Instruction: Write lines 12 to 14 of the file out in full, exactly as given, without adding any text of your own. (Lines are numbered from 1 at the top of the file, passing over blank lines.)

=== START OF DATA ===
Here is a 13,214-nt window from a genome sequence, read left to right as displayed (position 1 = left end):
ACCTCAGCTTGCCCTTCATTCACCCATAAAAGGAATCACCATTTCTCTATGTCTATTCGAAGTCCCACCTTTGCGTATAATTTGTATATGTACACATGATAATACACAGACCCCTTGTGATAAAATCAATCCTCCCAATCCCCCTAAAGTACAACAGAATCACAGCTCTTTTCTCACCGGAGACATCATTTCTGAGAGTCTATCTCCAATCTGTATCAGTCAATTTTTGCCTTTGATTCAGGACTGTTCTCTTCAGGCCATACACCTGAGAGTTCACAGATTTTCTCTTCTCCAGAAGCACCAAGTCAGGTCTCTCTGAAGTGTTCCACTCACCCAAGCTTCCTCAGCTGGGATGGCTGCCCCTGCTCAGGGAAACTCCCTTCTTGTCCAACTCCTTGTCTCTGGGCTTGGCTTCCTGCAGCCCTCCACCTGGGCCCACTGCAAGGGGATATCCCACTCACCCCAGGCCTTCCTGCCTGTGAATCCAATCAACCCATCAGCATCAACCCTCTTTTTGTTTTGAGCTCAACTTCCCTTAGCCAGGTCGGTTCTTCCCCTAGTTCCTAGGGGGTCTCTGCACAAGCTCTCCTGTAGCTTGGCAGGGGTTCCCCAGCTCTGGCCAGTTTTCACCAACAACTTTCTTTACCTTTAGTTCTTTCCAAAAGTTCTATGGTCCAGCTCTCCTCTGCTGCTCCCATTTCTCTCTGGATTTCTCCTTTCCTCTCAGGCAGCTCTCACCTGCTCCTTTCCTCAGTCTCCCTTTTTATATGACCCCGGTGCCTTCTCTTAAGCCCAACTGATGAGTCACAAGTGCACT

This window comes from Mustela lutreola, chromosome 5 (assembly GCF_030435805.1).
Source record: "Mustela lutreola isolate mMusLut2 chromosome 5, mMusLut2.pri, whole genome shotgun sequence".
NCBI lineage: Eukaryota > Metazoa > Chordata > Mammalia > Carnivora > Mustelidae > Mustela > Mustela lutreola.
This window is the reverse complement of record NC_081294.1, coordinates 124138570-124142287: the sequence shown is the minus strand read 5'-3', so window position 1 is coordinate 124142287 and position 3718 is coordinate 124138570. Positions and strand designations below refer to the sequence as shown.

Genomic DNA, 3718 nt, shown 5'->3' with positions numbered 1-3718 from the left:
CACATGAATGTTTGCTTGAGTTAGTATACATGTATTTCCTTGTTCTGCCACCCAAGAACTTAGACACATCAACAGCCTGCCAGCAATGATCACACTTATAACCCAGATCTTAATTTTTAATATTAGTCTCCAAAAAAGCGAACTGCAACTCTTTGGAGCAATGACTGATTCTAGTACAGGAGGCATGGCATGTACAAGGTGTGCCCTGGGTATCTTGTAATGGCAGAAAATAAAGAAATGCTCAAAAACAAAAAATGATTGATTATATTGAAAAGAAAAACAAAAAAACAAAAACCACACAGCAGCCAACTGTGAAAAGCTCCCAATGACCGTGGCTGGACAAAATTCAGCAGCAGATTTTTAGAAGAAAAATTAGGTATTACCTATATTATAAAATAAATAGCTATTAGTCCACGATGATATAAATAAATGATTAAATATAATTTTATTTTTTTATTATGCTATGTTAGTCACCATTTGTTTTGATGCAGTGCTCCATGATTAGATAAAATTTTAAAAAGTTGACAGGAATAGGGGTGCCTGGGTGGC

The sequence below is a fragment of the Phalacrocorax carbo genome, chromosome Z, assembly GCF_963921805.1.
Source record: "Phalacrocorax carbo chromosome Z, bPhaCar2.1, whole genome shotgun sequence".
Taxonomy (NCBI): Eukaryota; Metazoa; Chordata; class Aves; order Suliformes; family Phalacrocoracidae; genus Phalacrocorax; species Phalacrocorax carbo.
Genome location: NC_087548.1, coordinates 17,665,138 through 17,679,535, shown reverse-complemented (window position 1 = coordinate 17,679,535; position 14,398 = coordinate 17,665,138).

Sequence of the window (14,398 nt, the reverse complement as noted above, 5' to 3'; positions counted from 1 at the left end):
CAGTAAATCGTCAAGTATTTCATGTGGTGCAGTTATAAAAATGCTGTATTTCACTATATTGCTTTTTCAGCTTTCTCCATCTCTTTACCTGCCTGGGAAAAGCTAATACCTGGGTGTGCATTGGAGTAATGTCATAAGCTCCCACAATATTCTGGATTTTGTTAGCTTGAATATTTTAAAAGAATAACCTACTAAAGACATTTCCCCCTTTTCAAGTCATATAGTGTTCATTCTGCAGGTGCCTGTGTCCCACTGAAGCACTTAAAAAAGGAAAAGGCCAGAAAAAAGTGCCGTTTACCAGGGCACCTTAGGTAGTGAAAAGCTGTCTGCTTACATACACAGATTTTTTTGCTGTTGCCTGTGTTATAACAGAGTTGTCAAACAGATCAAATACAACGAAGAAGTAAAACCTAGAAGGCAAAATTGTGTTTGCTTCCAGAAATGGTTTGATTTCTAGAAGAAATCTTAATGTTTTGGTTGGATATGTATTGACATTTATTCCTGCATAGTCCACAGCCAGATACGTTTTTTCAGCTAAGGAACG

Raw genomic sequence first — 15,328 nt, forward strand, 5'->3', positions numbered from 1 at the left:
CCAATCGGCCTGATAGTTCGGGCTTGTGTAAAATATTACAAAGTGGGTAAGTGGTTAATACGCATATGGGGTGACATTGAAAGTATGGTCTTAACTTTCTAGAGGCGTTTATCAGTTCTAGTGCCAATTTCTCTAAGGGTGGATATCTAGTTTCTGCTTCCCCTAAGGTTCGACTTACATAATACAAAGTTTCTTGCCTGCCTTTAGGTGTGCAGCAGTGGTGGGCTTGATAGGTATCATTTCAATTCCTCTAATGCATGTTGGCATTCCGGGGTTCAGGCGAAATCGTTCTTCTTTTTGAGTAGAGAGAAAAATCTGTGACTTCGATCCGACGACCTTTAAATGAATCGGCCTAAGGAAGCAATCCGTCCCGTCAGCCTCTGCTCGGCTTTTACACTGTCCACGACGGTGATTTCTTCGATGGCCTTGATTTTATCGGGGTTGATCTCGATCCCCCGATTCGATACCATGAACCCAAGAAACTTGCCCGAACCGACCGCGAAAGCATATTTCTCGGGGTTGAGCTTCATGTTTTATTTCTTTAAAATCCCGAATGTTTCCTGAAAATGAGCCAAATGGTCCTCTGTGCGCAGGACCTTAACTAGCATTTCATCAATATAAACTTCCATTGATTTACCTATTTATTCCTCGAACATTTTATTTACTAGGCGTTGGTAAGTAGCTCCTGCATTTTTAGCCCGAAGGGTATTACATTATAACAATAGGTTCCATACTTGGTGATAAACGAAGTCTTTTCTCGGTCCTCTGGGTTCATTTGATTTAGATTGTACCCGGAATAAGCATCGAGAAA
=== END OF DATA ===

Genome location: NC_087548.1, coordinates 17,665,138 through 17,679,535, shown reverse-complemented (window position 1 = coordinate 17,679,535; position 14,398 = coordinate 17,665,138).

Sequence of the window (14,398 nt, the reverse complement as noted above, 5' to 3'; positions counted from 1 at the left end):
CAGTAAATCGTCAAGTATTTCATGTGGTGCAGTTATAAAAATGCTGTATTTCACTATATTGCTTTTTCAGCTTTCTCCATCTCTTTACCTGCCTGGGAAAAGCTAATACCTGGGTGTGCATTGGAGTAATGTCATAAGCTCCCACAATATTCTGGATTTTGTTAGCTTGAATATTTTAAAAGAATAACCTACTAAAGACATTTCCCCCTTTTCAAGTCATATAGTGTTCATTCTGCAGGTGCCTGTGTCCCACTGAAGCACTTAAAAAAGGAAAAGGCCAGAAAAAAGTGCCGTTTACCAGGGCACCTTAGGTAGTGAAAAGCTGTCTGCTTACATACACAGATTTTTTTGCTGTTGCCTGTGTTATAACAGAGTTGTCAAACAGATCAAATACAACGAAGAAGTAAAACCTAGAAGGCAAAATTGTGTTTGCTTCCAGAAATGGTTTGATTTCTAGAAGAAATCTTAATGTTTTGGTTGGATATGTATTGACATTTATTCCTGCATAGTCCACAGCCAGATACGTTTTTTCAGCTAAGGAACG